Mali's President Ibrahim Boubacar Keita on Sunday revealed his new cabinet, tasked with reviving the West African nation following a turbulent 18 months that saw a coup and a rebellion plunge the gold exporter into crisis.
The announcement of the make-up of the 34-member cabinet on state television follows the nomination of Oumar Tatam Ly, a technocrat and senior official with the regional BCEAO central bank, as prime minister last week.
Keita, who pledged to put technical competence ahead of party affiliation, included only one of the 22 first-round presidential candidates who supported him in the Aug. 11 run-off which he won with 78 percent of the vote.
Soumeylou Boubeye Maiga was named defence minister, having held the position under President Alpha Oumar Konare. Bouare Fily Sissoko, a former World Bank official, will serve as finance minister. And Zahaby Ould Sidy Mohamed, an Arab from the north and senior figure in a 1990s rebellion, was named foreign minister.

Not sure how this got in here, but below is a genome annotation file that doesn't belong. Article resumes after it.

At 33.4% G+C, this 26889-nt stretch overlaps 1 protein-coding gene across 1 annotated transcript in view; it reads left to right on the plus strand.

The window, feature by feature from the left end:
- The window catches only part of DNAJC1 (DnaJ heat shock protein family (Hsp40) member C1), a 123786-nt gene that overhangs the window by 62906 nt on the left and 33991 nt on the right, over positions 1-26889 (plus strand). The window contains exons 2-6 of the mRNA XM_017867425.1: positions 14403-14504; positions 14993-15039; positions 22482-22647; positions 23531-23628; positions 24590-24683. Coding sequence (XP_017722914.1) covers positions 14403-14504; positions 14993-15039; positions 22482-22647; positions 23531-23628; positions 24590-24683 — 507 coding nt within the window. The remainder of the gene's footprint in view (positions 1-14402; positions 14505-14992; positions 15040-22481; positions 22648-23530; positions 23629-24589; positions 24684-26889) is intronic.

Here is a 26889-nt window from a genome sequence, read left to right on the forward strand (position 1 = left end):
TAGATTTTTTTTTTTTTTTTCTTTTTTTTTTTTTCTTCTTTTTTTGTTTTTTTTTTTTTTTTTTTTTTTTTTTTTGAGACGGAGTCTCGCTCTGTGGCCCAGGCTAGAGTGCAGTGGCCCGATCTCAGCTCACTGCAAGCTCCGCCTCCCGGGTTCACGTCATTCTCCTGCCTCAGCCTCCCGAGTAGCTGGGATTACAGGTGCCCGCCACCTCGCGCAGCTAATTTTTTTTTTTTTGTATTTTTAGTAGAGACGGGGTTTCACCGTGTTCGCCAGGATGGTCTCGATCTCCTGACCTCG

Boubou Cisse, a World Bank economist, will head Mali's mine's ministry.
Mali was long praised for its stability while other West Africa states were embroiled in civil wars or post-election violence.
But last year's troubles led former colonial master France to deploy thousands of troops to fight al Qaeda-linked rebels, underscoring the weakness of a democracy long undermined by corruption, nepotism and the lack of real opposition.
The cabinet announced on Sunday replaces a transitional authority established to lead Mali to presidential elections seen as a necessary step to restoring democratic order and unlocking billions of dollars in foreign aid.
Keita retained a number of ministers from the transitional body.
Two of them - Territorial Administration Minister Moussa Sinko Coulibaly and Transport Minister Abdoulaye Koumare - were part of a military junta that overthrew President Amadou Toumani Toure in March last year.
The coup allowed the rebels to launch a lightning advance and seize the desert north.